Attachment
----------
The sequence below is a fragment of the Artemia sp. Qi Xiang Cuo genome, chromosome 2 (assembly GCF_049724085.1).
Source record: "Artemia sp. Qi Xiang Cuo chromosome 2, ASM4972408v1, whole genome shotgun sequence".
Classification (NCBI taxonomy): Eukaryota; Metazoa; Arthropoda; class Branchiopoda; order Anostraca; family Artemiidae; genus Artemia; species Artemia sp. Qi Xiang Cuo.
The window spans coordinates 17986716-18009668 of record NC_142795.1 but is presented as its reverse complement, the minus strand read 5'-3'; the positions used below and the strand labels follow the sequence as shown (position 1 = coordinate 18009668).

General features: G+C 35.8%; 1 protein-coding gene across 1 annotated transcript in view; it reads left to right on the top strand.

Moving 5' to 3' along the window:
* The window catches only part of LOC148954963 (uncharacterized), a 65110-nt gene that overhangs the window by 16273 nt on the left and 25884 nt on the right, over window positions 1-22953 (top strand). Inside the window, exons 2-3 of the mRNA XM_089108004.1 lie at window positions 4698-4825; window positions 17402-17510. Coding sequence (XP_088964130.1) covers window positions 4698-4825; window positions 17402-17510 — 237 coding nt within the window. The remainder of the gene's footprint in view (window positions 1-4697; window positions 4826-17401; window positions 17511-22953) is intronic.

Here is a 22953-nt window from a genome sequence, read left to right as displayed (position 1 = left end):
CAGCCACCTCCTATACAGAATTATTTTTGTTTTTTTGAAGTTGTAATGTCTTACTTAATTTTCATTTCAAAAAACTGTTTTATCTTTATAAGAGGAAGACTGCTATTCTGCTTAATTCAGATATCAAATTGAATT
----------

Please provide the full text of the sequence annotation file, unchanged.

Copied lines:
The sequence below is a fragment of the Artemia sp. Qi Xiang Cuo genome, chromosome 2 (assembly GCF_049724085.1).
Source record: "Artemia sp. Qi Xiang Cuo chromosome 2, ASM4972408v1, whole genome shotgun sequence".
Classification (NCBI taxonomy): Eukaryota; Metazoa; Arthropoda; class Branchiopoda; order Anostraca; family Artemiidae; genus Artemia; species Artemia sp. Qi Xiang Cuo.
The window spans coordinates 17986716-18009668 of record NC_142795.1 but is presented as its reverse complement, the minus strand read 5'-3'; the positions used below and the strand labels follow the sequence as shown (position 1 = coordinate 18009668).

General features: G+C 35.8%; 1 protein-coding gene across 1 annotated transcript in view; it reads left to right on the top strand.

Moving 5' to 3' along the window:
* The window catches only part of LOC148954963 (uncharacterized), a 65110-nt gene that overhangs the window by 16273 nt on the left and 25884 nt on the right, over window positions 1-22953 (top strand). Inside the window, exons 2-3 of the mRNA XM_089108004.1 lie at window positions 4698-4825; window positions 17402-17510. Coding sequence (XP_088964130.1) covers window positions 4698-4825; window positions 17402-17510 — 237 coding nt within the window. The remainder of the gene's footprint in view (window positions 1-4697; window positions 4826-17401; window positions 17511-22953) is intronic.

Here is a 22953-nt window from a genome sequence, read left to right as displayed (position 1 = left end):
CAGCCACCTCCTATACAGAATTATTTTTGTTTTTTTGAAGTTGTAATGTCTTACTTAATTTTCATTTCAAAAAACTGTTTTATCTTTATAAGAGGAAGACTGCTATTCTGCTTAATTCAGATATCAAATTGAATT